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News: ACS 'Kids Chat' opens new avenues of communication for children

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ACS 'Kids Chat' opens new avenues of communication for children Spc. Nathan Thome

Francesca Vavioa (left), 11, and Jaden Oberst, 13, choose between 14 different questions to answer and talk about during “Kids Chat,” a service provided under the Family Violence Prevention Plan working group, at the 4th Brigade Combat Team, 4th Infantry Division Headquarters building, Aug. 24, 2012. In the 11 to 16 age group of Kids Chat, they colored, made bead jewelry and participated in an opening-up exercise. Each teen answered their question, opening up about their lives at home and how their parent’s deployment has affected their roles in the family.

FORT CARSON, Colo. – The Fort Carson Army Community Service, Family Advocate Program, held a “Kids Chat” session as part of their Family Violence Prevention Plan at the 4th Brigade Combat Team, 4th Infantry Division Headquarters building, Aug. 24, to help military children open up about their feelings and to hear the concerns of deployed parents. ACS’s FVPP is currently a working group and is in the process of becoming an official service provided by the FAP.

Kids Chat was developed to attack the problem of domestic and family violence at Fort Carson, said Jill Nugin, manager, FAP, Fort Carson ACS.

“The family violence task force was developed a year ago because of a significant increase in infant deaths in El Paso County…the community put this working group together to address what we could do to reduce the impact of child abuse,” said Nugin.

Victim advocates and project managers, the volunteers for Kids Chat, divided the kids into three age groups: 3 to 5 years old, 6 to 10 years old, and 11 to 16 years old. Adults also participated in the service; they gathered in a separate room and addressed concerns about their spouses returning from deployment.

“Kids Chat speaks to family resilience and making families stronger and happier,” said Nugin.

Toddlers and the slightly younger kids drew pictures, completed puzzles and participated in story time, where the volunteers read stories to their group.

“These types of activities help nurture our children,” said Sgt. Brandie Senior, ACS operations, ACS. “Children don’t know how to communicate like adults, so integrating games helps them to open up and communicate their feelings and emotions.”

Children from each age group showed their enthusiasm for the service through their openness with the volunteers. Children from all three age groups talked about their home lives and concerns about when their parents return from deployment.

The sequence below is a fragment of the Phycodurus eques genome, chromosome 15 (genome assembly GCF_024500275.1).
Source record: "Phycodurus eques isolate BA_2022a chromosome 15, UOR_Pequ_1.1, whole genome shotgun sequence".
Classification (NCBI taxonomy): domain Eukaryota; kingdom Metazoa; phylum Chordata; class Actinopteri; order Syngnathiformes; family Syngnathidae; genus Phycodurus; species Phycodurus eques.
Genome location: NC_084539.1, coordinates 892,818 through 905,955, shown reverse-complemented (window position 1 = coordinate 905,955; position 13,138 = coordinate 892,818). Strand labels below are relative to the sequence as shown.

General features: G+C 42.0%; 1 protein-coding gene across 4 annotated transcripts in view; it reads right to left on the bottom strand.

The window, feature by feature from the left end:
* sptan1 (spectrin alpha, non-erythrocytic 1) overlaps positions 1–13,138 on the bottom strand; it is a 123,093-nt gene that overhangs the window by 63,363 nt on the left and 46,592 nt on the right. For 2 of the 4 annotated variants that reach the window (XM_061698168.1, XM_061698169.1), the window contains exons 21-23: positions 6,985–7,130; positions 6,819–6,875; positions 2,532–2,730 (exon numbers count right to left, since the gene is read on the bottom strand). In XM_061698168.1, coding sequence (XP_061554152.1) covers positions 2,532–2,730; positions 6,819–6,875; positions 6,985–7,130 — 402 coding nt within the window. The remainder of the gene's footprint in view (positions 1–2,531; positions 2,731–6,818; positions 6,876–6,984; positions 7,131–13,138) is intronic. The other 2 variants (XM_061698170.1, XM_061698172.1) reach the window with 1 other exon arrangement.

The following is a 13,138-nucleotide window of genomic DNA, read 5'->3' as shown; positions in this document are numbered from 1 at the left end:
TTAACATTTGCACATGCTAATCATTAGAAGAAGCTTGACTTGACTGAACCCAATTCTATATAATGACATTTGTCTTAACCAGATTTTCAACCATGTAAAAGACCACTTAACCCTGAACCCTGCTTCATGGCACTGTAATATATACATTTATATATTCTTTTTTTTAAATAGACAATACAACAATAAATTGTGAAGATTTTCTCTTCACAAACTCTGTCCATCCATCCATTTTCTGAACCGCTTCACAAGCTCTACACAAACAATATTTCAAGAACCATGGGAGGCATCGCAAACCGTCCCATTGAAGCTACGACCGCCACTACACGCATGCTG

“One of the things I miss most about my dad is spending time with him,” said Evan Burciaga, 13. “When he was home, he would take me to the gun show, but since he deployed, I miss the time we would spend together.”

Children in the middle group spent their time making Halloween-style picture frames for Family photos, while talking about their parents and how they felt about their parents’ deployment.

“We developed this program because, when the war first started, kids didn’t have a good place to talk about their dads deploying or coming home,” said Nugin.

This service is offered whenever kids are faced with a parent deploying, said Nugin.

In the teen’s group of Kids Chat, they colored, made bead jewelry and participated in an opening-up exercise. They could choose between 14 strips of green paper, each containing a question.
Each teen answered their question, opening up about their lives at home and how their parent’s deployment has affected their roles in the family.

“Since my dad has left, I can do things that I haven’t done before when he was here,” said Jason Griego, 14. “I just feel like I’m a bigger person, like I have matured and become more independent.”

As each group wrapped up their session, they all gathered in the 4th BCT HQ common area to mingle and eat ice cream. Kids from each group spoke with each other about what they learned from the service and how it helped them cope with their parents being deployed.

“Kids Chat is a great social-networking environment for our children because they get to be creative and play with adults and other children,” said Senior. “The kids light up when you give them that one-on-one attention, making them feel special.”

For more information on Fort Carson ACS, Family Advocacy and Family Violence Prevention Programs, call 719-526-4590, or visit

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ImagesACS 'Kids Chat' opens...
Dale Mckitrick (right, red shirt), financial, Fort...
ImagesACS 'Kids Chat' opens...
Jill Nugin, manager, Family Advocacy Program, Fort...
ImagesACS 'Kids Chat' opens...
Mariana Grauptmann, victim advocate, Family Advocacy...
ImagesACS 'Kids Chat' opens...
Evan Burciaga (blue shirt), 13, opens up about his...
ImagesACS 'Kids Chat' opens...
Children in the six to 10 age group of “Kids Chat,”...
ImagesACS 'Kids Chat' opens...
Sgt. Brandie Senior, Army Community Service operations...
ImagesACS 'Kids Chat' opens...
Francesca Vavioa (left), 11, and Jaden Oberst, 13,...

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This work, ACS 'Kids Chat' opens new avenues of communication for children, by SPC Nathan Thome, identified by DVIDS, is free of known copyright restrictions under U.S. copyright law.

Date Taken:08.24.2012

Date Posted:08.28.2012 15:59

Location:FORT CARSON, CO, USGlobe

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